Posted by: itneverrainsinseattle | December 1, 2010

Second Thoughts…

“Then again we
could be foolish
not to quit while
we’re ahead…”
— Juan Peron, expressing second thoughts (Evita)

Sometimes I think, “You know, we don’t have to go down this particular path. There are other options.” Earlier today (well, yesterday… whatever day Tuesday was), I was working on my version of a parenting plan to bring to mediation tomorrow (er, later today… whatever day Wednesday is). The fact of the matter is, whatever situation we arrive at with regard to splitting custody, it’s going to be hard work for both of us to coordinate schedules; not just each other’s, but each of our children’s, as well. I mean, on my days, how will I handle three different activities for three different boys? How will Penny?

When I first began to acknowledge that our marriage would never be anything more than a business relationship, I started seeking the counsel of friends who I know had been there. One such friend had arrived at an interesting solution: they sold the family home and bought a duplex, with one half for him and one half for her. This is extremely convenient for their child, and it makes scheduling drop-offs and pick-ups much less of a hassle.

They also never actually divorced — their state has punitive alimony/child-support laws, so instead, the father continues to work and pay the bills (and oversee the spending), the mother (who refuses to work) continues to take care of the day-to-day details for the child, but the parents ostensibly live separately. So far, this arrangement has worked swimmingly for the child. And for the time being, it’s working fine for the parents, for the most part. Like Penny and me, my friend’s wife has made it clear that their relationship will never be anything more than platonic, and she hates to travel (whereas he not only loves to travel, it’s an essential part of what he does), and she hates his friends and the network he keeps.

That said, the wife also, for the first couple of years, got into shouting matches with him whenever he’d bring a woman over to “his” place, and clearly resented the fact that he chose to live a non-celibate life.

While Penny and I were still in counselling with the first couples counselor (the one who suggested we imagine what a divorce would be like), I mentioned this among other scenarios. I didn’t propose it as a viable option — I don’t like it, for a number of reasons — but it was interesting to hear Penny’s take on it. I should mention, she is also friends with this fellow.

Penny didn’t think that idea could ever work for us. She would want more distance; same neighborhood, maybe, but not the same house. She expressed concern over reactions one of us might have when the other started actively dating. She did not make it clear whose reactions she was concerned about, and I didn’t ask. It’s possible she was more concerned about my reactions when she started dating, but I don’t know. She doesn’t like duplexes. And so on.

But really, sometimes I think: do we have to get divorced? If we stay married, the money situation remains what it is: under our joint control, rather than subject to some arbitrary arrangement where the only way to change it, if it doesn’t work for us, is through the courts. The parenting situation remains what it would be anyway: a joint effort. But, scheduling remains easier because we have each other available as resources.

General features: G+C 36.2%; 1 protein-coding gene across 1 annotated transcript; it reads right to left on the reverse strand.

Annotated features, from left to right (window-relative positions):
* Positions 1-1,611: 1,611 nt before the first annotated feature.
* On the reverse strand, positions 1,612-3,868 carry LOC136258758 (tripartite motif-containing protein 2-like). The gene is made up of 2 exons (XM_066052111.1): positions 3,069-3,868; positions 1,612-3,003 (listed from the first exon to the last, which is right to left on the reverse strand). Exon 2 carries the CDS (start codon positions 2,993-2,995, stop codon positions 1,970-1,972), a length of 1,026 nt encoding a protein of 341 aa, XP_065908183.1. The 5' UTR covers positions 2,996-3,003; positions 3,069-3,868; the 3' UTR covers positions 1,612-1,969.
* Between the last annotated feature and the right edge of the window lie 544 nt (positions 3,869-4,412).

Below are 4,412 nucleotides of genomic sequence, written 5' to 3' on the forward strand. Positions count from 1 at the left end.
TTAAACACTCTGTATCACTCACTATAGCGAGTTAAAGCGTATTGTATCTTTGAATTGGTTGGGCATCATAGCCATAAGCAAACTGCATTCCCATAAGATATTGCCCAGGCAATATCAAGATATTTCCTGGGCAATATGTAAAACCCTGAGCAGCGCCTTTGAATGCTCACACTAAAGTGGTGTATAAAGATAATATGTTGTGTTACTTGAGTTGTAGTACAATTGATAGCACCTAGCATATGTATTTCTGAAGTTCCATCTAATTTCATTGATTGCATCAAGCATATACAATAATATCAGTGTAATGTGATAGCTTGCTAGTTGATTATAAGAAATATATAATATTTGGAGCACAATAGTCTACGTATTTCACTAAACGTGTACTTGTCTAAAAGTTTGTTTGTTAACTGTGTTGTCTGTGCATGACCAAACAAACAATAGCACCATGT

If we stayed married, there would be no lawyers fees. No court fees. No third parties imposing their will on our arrangements. If one of us gets sick, there’s somebody at hand to pick up the slack. [I’m sick right now. Penny was sick a couple of days ago. This is not a trivial advantage.]

Sometimes I think it would just be easier to drop the whole divorce thing.

Then, I remember.

I remember that she and I don’t agree on financial priorities, and neither of us like the compromises we’ve arrived at.

I remember that I don’t want to model a loveless marriage for my children. [I also don’t want to model what my friend is modeling; a loveless marriage coupled with a series of flings — er, non-committed relationships.]

I remember the beating my self-confidence has taken over the years in this platonic marriage, and that I won’t be able to repair it as long as I remain in it.

I remember that my friends whose parents divorced after they (my friends) had left home were more devastated — for life — than my friends whose parents divorced while they were kids.

I remember that I don’t like the compromises we’ve made for scheduling, either. Sure, it’s easier to make certain the kids are attended to, but there’s no ‘me’ time which I so desperately need. I no longer get time to write, go to events, hang out with friends and neighbors, or even go to exercise classes (like martial arts) without a major guilt-trip being thrown on me.

I remember that I hate my life as it is, and nothing good can come from keeping it the way it is.

I remember that I want to have a chance at a loving relationship. And as long as I remain tethered to Penny in a shell of a marriage, I can’t really offer all of myself to a loving relationship. And if I can’t do that, then how can I expect to find and build such a relationship?

I remember that that’s not who I want to be. I want to be a strong man, a whole man, a confident man who is capable of offering all of myself, should I find the right woman to share myself with. I also want to model being a strong, whole, confident man to my boys. They need this every bit as much as, if not more than, someone to drive them to gymnastics. 

I remember all of the other compromises. I remember that I want to get back involved in politics; that I want to resume my writing career; that I want to travel; that I want to go out and learn and explore and feel and act. I remember that I don’t like being emotionally numb. That I don’t like being a homebody. That I don’t like feeling isolated from my friends and neighbors.

The second thoughts keep nagging at me. The second thoughts never really go away. Remembering these things doesn’t put an end to them. But I need to keep reminding myself, because they matter.

As much as I don’t want to divorce, the alternatives are less healthy for me. And for my children. How odd that doing the right thing is, in fact, doing what we’ve grown up to believe is the wrong thing.